From the Athens News, September 2, 2003


By Nick Claussen

Decades ago, many people found themselves in the mental hospital on The Ridges in Athens, and were treated there but forgotten by the rest of the world.

They lived out their lives on the forested hill, and when they died, many of them were buried in the three cemeteries on The Ridges, with just numbers on their gravestones.

Today, a group of area residents are working to restore some of the old gravestones and remember the lives of the people who lived in the old asylum. They also are working to wipe away the stigmas surrounding mental illness. Some of the volunteers are using the work to help themselves with their own problems.

Ohio University now owns the site of the old insane asylum/mental hospital on The Ridges, and the mental hospital has moved across the river into the flats along the Hocking River. The land at The Ridges is used for offices, parkland and other university uses, and many people don't know much about the cemeteries except for hearing stories that they're haunted.

Many of the local people working to rehabilitate the cemeteries cringe at the old ghost stories, and say that the cemeteries should be remembered and honored for the people who are buried there, just as any other cemetery.

On Friday, a group of local residents gathered in one of the cemeteries to repair the gravestone of Joseph Edward Spencer, who died in 1931. He was the great-grandfather of Jenny Hughes of McArthur, who learned about her ancestor when she was learning about some of her own mental health problems.

Hughes took part in the Athens Photographic Project, under the direction of Elise Sanford, a few years ago. The project was designed to help people with mental health issues work through some of their problems. The project helped Hughes immensely, she said, and inspired her to learn more about her great-grandfather, who had been something of a mystery to the family.

Her husband, Bill Hughes, researched some of the history, and then the two of them worked on the project together. Jenny Hughes found out that her great-grandfather likely had bi-polar disorder, which she and her husband both suffer from. She and her husband, as well some others at the gathering on Friday, probably would have been sent to the old Athens Asylum to live as well if they had lived at the same time as Spencer.

"I'm carrying on for him," Jenny Hughes said.

Pete Wuscher, who was also at The Ridges on Friday, said that Spencer is having an impact on area residents and helping to eliminate the stigma of mental illness more than 70 years after he died.

"God rest his soul," Wuscher said while the stone was being fixed over the grave.

THE THREE CEMETERIES AT THE Ridges have many problems. Headstones have sunk into the ground, broken or fallen over, and been moved from the graves. At the corner of one of the cemeteries rests a pile of old headstones, discarded there after they could not stand or were moved from the graves they were marking.

The cemeteries are beautiful, quiet places up on the hills in the Ridges, but the pile of gravestones and the look of some of the stones that have sunk into the ground is desolate and sad.

Hughes, Wuscher and several others, though, are trying to change that as well.

TOM WALKER IS president of the Athens Chapter of the National Alliance for the Mentally Ill.

He said Friday that area residents, Ohio University, Hocking College, the city of Athens and the Civilian Conservation Corps (CCC) are working together to make improvements to the cemetery to better honor the people who are buried there.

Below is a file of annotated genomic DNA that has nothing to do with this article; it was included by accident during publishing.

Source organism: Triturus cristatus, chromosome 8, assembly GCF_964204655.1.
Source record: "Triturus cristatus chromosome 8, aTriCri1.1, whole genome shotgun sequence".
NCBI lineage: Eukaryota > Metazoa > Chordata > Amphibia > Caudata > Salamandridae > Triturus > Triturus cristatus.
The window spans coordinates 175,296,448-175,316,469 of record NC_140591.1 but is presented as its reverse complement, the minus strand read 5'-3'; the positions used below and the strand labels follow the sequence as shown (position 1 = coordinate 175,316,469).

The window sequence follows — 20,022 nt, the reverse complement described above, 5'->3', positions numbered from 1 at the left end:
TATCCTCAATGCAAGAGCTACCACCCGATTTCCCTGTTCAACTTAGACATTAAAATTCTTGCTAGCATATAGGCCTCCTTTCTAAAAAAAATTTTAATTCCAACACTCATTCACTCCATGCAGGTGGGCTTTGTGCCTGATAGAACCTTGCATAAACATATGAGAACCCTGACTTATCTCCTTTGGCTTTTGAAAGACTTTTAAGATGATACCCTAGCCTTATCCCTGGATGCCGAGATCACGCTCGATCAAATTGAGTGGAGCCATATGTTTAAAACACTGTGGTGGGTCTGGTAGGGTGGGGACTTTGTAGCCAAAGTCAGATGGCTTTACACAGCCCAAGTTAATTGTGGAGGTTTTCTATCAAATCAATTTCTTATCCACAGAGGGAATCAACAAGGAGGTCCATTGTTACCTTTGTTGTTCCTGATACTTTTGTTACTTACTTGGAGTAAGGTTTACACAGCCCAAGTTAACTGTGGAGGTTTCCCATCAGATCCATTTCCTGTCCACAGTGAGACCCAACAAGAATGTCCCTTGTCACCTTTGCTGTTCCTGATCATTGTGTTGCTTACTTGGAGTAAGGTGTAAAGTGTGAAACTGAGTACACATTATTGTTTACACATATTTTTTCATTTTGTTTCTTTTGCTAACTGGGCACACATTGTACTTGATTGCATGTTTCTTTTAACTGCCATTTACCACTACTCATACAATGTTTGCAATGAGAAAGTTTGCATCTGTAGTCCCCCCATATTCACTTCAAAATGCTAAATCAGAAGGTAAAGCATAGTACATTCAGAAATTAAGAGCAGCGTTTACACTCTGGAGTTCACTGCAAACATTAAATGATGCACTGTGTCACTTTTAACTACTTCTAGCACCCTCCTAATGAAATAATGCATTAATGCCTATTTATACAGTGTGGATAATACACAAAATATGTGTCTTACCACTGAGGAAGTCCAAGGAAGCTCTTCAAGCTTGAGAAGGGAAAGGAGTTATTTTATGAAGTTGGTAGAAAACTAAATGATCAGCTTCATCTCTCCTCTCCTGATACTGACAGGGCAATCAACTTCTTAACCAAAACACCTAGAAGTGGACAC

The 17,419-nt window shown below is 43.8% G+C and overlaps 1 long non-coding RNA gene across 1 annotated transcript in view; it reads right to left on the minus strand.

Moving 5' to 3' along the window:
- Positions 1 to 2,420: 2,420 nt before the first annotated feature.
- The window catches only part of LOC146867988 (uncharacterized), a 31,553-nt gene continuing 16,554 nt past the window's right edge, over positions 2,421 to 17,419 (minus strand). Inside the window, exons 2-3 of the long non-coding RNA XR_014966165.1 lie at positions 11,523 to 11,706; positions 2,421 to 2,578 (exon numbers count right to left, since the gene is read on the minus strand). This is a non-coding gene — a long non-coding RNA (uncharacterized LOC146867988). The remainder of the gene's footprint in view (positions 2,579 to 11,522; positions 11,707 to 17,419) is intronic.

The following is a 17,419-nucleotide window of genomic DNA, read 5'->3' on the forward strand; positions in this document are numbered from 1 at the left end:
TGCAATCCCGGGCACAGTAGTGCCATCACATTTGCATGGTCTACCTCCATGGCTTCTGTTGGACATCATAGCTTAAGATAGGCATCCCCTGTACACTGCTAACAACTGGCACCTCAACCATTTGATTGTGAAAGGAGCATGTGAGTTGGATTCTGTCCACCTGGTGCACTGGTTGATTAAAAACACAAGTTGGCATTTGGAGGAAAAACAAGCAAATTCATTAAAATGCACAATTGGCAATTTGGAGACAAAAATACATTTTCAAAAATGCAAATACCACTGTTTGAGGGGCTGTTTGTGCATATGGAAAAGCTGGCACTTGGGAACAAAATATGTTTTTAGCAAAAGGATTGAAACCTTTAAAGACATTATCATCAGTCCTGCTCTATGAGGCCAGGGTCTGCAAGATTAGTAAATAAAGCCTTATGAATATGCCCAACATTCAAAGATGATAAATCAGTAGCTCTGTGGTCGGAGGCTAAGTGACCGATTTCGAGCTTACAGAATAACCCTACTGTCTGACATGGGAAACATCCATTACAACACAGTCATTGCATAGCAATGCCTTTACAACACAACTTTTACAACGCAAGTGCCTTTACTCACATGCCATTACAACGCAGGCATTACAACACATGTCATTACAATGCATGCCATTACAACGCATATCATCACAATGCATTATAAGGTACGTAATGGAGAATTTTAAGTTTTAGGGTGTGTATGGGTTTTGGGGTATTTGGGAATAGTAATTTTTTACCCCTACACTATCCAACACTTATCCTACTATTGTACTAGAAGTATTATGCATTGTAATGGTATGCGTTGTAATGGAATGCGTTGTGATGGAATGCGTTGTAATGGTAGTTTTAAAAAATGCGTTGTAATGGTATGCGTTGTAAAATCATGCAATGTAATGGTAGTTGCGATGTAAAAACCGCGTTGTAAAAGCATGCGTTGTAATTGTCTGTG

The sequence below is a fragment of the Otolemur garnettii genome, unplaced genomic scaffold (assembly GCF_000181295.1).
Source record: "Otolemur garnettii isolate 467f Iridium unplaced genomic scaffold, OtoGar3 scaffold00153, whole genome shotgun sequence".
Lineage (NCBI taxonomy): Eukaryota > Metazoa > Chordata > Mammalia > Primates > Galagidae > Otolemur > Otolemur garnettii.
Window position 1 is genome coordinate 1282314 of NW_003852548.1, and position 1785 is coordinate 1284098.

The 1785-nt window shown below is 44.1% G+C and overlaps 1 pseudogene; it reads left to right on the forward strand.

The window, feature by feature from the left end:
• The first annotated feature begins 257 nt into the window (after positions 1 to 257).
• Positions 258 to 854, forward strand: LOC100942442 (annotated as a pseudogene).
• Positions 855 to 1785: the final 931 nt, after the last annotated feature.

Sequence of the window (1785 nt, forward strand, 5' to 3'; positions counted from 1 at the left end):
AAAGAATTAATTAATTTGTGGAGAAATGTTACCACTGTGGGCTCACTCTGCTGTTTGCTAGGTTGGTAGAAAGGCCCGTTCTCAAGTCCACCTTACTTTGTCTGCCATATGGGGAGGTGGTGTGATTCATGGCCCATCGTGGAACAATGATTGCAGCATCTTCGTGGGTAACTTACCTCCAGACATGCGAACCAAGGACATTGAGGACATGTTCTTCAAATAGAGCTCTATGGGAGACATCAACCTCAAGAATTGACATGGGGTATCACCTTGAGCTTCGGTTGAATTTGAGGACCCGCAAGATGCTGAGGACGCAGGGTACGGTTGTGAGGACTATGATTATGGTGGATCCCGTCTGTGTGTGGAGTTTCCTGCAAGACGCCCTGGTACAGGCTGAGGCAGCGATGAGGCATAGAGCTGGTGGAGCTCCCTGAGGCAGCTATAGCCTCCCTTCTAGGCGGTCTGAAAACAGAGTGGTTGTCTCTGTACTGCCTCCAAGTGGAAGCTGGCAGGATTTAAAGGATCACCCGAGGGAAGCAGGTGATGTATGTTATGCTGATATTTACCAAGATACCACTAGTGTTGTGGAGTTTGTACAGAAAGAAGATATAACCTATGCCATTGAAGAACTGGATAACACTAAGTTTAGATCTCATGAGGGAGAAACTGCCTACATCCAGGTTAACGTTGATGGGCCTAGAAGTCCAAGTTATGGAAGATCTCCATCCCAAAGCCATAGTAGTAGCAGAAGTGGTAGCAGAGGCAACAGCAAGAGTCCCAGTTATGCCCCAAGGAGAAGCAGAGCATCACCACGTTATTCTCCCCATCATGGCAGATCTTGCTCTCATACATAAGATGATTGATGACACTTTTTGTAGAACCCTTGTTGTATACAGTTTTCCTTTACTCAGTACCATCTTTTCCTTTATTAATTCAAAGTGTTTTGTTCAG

As graves settled over time, their headstones often sink into the ground, Walker said. A work crew from the city of Athens, led by Terry Gilkey, has been filling in the ground underneath the headstones on the Ridges to prop the headstones back up and fix these markers, Walker said.

Area residents are working to fix some of the gravestones that have been broken and to find the graves for stones that have been discarded after they broke, Walker said. Also, more than 120 graves in sloping areas had been forgotten and overgrown by woodlands, he said. The local volunteers are trying to clean up these areas as well.

The CCC last year built a wooden staircase up the hill from Dairy Lane to one of the cemeteries, and Hocking College and OU are working together to build a pond near the cemeteries.

In addition, the volunteers already have cleared a 1.3-mile path connecting the three cemeteries, and they eventually hope to make it a walking trail so area residents can enjoy the scenic beauty as they walk from one cemetery to the next.

The groups also hope to make information on who is buried in the cemeteries more available to area residents. The Ohio Legislature is considering a bill to make these records more accessible to the general public, Walker said.

The information on the cemeteries at the Ridges is currently kept at Alden Library, Walker said. Walker has a son with mental health issues who is doing well, he said.

Sanford said that many area residents have relatives buried on the Ridges. Often, she said, older area residents with mental health problems were sent to the Ridges to live out their lives and then were forgotten about.

By fixing up the cemeteries, the volunteers are helping ensure that the people buried there will be remembered and honored, Sanford said. It is a good thing for the people buried there, and a positive thing as well for many of the people working on the project, she said.

Hughes said that the work has helped her with her own issues, and has inspired her to reach out and help others. Hughes is still looking for additional information on her great-grandfather, and anyone who can help her should e-mail her at

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